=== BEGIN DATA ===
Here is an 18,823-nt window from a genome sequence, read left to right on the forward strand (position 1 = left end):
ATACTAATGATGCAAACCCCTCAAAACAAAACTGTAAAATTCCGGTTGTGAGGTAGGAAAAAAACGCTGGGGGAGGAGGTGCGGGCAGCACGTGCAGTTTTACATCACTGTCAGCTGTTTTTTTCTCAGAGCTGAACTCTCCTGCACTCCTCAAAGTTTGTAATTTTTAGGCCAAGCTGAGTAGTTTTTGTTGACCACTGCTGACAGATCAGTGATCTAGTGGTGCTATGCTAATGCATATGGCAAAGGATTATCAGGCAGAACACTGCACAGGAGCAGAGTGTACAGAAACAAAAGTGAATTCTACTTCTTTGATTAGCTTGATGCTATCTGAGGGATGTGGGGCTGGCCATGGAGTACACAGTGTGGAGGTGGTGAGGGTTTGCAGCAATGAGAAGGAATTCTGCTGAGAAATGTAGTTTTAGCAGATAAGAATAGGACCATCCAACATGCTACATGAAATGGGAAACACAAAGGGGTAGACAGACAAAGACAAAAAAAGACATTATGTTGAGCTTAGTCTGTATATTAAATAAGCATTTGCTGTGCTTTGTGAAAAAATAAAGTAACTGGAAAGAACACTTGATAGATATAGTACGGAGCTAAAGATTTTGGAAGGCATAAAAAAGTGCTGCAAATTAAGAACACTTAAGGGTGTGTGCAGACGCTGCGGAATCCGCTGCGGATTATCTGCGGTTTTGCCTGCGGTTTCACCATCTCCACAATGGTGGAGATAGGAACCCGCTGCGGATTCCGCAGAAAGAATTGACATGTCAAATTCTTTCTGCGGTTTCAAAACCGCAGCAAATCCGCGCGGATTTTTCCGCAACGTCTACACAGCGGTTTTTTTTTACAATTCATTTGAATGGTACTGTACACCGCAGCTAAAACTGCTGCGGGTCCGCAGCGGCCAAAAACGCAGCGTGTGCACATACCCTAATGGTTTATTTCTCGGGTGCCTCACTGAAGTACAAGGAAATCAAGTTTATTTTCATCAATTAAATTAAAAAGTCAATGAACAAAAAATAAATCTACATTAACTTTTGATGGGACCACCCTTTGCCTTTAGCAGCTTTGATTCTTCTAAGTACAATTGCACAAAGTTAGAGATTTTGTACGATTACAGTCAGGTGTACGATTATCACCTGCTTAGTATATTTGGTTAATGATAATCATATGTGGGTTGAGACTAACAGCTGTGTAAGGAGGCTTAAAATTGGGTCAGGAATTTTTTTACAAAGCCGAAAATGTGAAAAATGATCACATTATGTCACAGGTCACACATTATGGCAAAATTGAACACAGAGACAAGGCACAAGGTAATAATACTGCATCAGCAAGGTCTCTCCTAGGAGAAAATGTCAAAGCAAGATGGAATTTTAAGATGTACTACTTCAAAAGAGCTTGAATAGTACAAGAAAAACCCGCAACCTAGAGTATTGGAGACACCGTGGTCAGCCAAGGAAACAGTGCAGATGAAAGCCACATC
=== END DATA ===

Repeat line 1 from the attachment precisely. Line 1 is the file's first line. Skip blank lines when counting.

Here is an 18,823-nt window from a genome sequence, read left to right on the forward strand (position 1 = left end):